Back in King's Landing, Loras is hilariously and awkwardly trying to give his condolences to his betrothed Cersei, but she's only got eyes for what Margaery is whispering in Tommen's ears. There's that "younger and more beautiful" queen to take away all she holds dear! First she took Joffrey, now she's taking Tommen and the Iron Throne.
Cersei then sees her young cousin who she used to, ahem, bed, and he's dressed in weird, plain clothes, because he's now a part of a religious group who call themselves "Sparrows." He finds her later to apologize for "tempting her" into "unnatural relations"—though we all know it takes little to tempt her into incest—and for poisoning Robert's wine during his boar hunt that led to his death. But of course, she refuses to even acknowledge this murderous scheme.
Later that night, Loras and his new lover talk about leaving for Dorne or Highgarden, aka anywhere but King's Landing, until Margaery walks in on them. She asks her brother to be more discrete, but he doesn't care. Now that Tywin's dead, he believes he's free of being betrothed to Cersei. But is he free from her wrath? We doubt it.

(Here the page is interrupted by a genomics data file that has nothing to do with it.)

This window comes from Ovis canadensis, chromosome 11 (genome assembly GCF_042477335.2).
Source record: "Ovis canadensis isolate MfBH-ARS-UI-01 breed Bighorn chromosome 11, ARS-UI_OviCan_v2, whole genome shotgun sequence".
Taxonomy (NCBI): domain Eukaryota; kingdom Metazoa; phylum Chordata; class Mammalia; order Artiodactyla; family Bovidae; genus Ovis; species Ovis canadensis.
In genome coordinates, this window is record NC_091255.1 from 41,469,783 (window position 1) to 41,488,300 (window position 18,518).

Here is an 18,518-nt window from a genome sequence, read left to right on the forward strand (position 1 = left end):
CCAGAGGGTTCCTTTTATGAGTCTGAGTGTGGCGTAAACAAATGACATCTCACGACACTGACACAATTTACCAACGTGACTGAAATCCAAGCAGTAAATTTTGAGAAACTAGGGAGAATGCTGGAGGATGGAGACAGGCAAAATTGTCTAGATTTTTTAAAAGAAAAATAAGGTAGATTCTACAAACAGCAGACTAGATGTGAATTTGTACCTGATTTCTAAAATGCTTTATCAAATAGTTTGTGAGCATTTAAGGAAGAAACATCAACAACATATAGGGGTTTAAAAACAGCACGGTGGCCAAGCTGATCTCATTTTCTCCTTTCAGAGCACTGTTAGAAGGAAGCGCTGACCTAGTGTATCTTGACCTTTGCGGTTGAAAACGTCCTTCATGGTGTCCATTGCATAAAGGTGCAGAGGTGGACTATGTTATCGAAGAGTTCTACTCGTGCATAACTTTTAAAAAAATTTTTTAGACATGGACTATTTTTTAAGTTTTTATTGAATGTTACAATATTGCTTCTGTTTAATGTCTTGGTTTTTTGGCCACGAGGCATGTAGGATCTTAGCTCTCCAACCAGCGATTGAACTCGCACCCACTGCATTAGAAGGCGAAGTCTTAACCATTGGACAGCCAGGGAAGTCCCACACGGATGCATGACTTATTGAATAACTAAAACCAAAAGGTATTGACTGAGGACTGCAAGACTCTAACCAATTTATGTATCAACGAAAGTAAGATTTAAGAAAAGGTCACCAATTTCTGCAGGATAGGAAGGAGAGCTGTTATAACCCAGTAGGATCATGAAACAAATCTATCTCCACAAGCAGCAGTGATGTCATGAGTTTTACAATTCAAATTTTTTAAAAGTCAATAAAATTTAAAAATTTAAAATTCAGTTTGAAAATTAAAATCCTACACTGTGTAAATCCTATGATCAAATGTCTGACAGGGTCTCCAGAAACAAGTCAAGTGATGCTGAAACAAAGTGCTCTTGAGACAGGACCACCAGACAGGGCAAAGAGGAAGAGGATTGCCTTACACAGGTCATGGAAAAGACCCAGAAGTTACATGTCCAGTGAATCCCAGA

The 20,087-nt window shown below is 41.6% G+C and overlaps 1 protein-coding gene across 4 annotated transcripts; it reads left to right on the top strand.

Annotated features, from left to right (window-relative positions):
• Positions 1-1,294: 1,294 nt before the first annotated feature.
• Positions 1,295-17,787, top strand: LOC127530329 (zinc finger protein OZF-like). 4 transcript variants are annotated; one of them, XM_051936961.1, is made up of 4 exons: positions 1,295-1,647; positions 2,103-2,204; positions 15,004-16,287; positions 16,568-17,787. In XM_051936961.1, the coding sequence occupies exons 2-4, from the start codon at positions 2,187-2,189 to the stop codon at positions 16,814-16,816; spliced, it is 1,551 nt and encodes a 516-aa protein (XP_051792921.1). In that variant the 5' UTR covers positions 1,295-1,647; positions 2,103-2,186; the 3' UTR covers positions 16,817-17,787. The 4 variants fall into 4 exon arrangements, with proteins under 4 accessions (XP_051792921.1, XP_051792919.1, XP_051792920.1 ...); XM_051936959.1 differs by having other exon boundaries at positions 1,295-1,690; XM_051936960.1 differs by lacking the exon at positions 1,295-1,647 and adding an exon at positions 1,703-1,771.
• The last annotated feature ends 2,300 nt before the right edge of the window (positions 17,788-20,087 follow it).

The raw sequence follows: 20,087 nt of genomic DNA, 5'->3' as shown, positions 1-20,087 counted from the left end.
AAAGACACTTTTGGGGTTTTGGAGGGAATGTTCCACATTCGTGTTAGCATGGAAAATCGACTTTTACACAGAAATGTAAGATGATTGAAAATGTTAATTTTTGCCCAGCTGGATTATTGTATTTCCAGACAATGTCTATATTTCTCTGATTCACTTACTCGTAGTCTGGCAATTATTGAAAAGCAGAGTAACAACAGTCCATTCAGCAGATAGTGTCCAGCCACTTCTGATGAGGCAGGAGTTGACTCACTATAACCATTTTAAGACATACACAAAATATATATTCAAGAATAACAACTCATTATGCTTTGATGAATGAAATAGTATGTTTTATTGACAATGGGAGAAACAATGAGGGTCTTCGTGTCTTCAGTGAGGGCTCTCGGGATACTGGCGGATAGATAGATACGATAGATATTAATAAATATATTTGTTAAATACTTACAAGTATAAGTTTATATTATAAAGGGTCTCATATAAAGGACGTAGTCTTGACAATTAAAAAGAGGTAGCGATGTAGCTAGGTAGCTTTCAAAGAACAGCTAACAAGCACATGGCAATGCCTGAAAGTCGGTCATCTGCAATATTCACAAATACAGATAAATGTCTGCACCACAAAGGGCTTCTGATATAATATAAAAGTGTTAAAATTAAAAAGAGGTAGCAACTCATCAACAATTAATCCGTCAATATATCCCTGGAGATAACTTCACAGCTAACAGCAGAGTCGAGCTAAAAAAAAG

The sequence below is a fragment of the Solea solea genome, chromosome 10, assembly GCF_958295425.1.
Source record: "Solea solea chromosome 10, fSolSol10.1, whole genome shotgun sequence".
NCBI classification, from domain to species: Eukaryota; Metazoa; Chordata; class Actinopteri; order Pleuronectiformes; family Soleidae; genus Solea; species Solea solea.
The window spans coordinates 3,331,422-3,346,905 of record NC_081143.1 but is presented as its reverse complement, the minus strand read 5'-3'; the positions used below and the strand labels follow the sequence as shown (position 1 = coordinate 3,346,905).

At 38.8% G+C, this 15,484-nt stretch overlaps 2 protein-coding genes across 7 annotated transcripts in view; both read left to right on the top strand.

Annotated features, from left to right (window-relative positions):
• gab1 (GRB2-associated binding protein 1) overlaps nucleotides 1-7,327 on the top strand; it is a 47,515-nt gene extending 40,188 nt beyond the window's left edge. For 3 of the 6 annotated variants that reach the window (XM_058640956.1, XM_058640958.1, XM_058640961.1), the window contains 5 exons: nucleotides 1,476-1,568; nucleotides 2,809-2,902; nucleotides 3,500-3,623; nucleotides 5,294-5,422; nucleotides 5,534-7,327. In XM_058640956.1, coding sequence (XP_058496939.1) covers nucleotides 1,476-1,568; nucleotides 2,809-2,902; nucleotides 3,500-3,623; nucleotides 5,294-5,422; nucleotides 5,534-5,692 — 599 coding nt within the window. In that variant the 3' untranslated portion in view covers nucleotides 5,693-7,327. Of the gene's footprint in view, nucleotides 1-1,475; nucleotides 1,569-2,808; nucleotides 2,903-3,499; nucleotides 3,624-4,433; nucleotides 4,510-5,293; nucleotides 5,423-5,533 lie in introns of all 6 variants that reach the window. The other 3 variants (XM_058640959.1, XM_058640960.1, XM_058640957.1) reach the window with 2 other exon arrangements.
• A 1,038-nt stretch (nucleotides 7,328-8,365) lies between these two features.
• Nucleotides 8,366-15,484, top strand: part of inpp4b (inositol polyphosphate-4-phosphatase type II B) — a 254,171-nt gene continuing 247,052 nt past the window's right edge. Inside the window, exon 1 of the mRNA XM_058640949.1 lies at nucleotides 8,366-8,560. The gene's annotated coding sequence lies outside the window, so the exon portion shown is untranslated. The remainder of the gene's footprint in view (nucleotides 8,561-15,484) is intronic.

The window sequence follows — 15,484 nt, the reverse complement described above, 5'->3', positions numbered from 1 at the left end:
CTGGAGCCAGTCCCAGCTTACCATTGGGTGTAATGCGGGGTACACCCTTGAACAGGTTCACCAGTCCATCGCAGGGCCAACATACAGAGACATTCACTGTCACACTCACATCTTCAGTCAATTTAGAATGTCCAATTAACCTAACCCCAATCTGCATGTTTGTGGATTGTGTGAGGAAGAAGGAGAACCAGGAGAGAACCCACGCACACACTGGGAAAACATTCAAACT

While it felt so good finally traveling back to Westeros, the season five premiere felt more like a setup episode than anything else, really teeing up what we can expect from this season. We got a glimpse into Dany's upcoming struggles with unrest in Mereen, we know what Varys and Tyrion are planning, and the drama between the Night's Watch and Stannis' army is only just starting to heat up.
But where. Is. Arya?!
Game of Thrones airs Sundays at 9 p.m. on HBO.